Free Time

Some listen to music while others hike up steep hills. Some garden while others paint. Some write letters. Take long walks with friends. Read a book. Design cards. Eat out. Go to movies or the theater.

No matter how obnoxious the character, at some point he relaxes with a preferred activity, so give him one. It would be more startling if the activity is in direct conflict with the character’s viciousness. For example, a serial killer cuddling up with a tiny kitten. Or a bank robber playing Mozart on a grand piano.

All of your characters need to have at least one preferred leisure activity. We need to see them not just at work, but doing something that allows them to break free of the hassle of their work lives.

Your task is to select a character that you know and love. Make a list of at least five different activities that she would enjoy. Choose some that require physical activity, some that require some degree of skill or talent, and some that almost anyone can do.

Choose one of them to incorporate in a scene.  When you write, allow us to see your character relaxed, enjoying the activity. Allow us to feel what she feels, see what she sees, hear what she hears.

Somewhere during the activity, let there be an interruption. Have her react appropriately. Is she annoyed? Angry? Or does she welcome the distraction?

When you are finished, reread looking for the emotional reactions.

Have fun with this one.

Leisure Activities

What does your character like to do for fun? It’s an important criteria to consider when creating a given character, for such activities influence the events of the story.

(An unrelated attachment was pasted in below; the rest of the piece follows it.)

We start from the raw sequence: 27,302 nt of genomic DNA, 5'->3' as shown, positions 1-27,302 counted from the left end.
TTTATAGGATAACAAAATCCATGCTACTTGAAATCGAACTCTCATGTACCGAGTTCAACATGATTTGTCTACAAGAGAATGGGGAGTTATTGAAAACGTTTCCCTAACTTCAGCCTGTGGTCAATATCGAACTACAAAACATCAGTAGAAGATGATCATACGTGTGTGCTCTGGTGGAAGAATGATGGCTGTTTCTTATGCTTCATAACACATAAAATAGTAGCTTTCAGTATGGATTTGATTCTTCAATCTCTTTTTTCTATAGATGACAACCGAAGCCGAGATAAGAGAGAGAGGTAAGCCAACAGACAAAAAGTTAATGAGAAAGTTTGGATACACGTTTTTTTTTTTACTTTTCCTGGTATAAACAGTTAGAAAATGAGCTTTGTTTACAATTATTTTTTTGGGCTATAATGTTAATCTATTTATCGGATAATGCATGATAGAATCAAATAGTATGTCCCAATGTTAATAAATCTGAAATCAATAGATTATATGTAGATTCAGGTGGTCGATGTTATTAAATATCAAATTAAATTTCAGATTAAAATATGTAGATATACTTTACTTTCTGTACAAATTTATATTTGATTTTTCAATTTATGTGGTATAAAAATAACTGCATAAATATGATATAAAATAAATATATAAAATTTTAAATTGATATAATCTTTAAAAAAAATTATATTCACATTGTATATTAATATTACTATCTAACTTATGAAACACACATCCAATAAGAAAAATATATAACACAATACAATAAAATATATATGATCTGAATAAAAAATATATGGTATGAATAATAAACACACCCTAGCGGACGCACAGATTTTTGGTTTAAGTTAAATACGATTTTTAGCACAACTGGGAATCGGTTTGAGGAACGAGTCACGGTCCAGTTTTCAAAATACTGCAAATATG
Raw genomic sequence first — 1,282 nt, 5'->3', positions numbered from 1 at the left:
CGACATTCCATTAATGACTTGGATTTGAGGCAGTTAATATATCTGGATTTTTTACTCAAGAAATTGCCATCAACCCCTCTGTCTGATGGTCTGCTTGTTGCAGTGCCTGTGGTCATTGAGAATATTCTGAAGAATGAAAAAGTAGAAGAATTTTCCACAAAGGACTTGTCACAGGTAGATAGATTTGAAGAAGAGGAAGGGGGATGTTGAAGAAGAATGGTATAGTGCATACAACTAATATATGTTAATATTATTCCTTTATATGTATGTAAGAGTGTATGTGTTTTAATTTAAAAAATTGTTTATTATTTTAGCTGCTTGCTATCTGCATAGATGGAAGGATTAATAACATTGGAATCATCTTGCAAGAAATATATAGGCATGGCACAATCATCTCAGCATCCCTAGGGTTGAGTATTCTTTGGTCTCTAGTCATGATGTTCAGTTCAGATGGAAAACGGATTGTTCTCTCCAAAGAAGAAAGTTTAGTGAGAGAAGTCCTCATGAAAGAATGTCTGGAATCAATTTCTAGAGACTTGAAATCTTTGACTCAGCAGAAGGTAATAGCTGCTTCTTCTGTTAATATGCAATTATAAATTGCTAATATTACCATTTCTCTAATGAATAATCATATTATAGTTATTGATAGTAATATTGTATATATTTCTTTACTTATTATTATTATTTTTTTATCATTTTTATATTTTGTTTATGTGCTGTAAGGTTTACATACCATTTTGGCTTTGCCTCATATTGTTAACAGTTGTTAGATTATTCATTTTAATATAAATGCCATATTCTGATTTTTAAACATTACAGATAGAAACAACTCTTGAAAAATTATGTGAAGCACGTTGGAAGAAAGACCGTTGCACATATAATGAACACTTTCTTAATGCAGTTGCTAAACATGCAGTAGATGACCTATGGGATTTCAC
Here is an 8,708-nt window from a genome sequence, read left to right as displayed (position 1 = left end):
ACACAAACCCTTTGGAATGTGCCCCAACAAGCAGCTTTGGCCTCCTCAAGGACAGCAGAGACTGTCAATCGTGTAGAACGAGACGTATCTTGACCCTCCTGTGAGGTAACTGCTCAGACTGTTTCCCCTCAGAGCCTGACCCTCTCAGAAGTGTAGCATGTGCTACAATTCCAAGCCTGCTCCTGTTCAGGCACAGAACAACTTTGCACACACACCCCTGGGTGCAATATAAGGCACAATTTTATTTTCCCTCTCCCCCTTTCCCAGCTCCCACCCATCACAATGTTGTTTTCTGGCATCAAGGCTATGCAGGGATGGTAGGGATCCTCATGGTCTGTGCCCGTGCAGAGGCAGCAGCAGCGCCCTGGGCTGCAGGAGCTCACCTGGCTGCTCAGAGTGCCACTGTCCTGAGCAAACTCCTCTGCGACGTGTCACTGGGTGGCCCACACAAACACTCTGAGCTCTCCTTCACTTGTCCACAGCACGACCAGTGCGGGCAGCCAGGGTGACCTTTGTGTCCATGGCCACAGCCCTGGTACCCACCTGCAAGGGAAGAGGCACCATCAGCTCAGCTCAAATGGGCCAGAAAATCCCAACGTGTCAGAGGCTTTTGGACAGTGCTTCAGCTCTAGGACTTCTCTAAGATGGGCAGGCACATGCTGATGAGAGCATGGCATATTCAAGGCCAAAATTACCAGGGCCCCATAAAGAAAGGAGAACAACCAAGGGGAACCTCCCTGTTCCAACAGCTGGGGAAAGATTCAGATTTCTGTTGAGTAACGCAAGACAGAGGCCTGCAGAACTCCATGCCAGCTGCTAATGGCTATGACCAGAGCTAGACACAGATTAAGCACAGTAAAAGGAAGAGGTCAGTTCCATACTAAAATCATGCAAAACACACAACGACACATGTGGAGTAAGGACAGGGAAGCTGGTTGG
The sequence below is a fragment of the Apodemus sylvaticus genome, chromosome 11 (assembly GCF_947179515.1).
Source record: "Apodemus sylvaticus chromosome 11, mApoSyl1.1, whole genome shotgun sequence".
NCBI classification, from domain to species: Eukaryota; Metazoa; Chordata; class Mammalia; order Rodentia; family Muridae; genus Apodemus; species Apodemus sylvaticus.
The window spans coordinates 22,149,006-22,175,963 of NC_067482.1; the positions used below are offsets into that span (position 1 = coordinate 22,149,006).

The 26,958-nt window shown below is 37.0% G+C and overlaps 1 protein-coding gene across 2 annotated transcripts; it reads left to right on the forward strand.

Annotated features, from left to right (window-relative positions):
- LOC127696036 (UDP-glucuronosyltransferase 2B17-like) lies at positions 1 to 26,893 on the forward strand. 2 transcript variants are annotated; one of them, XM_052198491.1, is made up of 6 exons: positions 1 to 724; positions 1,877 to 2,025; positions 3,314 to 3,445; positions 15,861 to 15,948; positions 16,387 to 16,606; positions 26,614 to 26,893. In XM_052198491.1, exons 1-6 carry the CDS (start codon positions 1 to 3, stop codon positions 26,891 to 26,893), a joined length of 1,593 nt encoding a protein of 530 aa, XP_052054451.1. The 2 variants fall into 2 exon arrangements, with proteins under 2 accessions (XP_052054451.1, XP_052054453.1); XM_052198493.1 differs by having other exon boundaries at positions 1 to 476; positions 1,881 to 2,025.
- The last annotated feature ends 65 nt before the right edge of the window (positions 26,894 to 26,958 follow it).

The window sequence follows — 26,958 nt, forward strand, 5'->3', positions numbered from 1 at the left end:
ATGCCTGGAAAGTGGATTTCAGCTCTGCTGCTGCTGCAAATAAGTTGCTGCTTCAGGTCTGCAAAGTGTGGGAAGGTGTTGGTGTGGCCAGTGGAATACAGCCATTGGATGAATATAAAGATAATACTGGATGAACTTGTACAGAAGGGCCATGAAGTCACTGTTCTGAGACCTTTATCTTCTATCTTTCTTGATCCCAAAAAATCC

For example, if your character began swimming competitively as a child and still swims today, then when he has free time, he’ll choose to go to the pool. It also means that he could use his skills to solve a crime or create a crime.

Scrapbooking is a huge business right now. Many people love to organize photos and memories into these books, pasting in not just pictures, but also decorations that support a given theme. If one of your characters likes to scrapbook, then the finished products could be used to search for a missing child, decorate a hall for a banquet, or evidence to convict a criminal.

Your task is to create a list of activities that your character might enjoy. It might be important to stick to those things that you are familiar with, unless, of course, you want to spend time researching. Try to get at least ten items on your list.

Then  willow it down to the top five.  Embellish these five by listing when and where and with whom the activities take place. For example, swimming could be a solitary activity, or it could be team-based if your character continues to compete today.

From this expanded list settle on one that feels most like your character.

Now write a scene in which she prepares to participate in this activity, or tells someone about it, or tries to convince someone else to join in. Don’t flood the reader with details about the activity, but rather let the reader experience it through the eyes of the character.

Have fun with this one.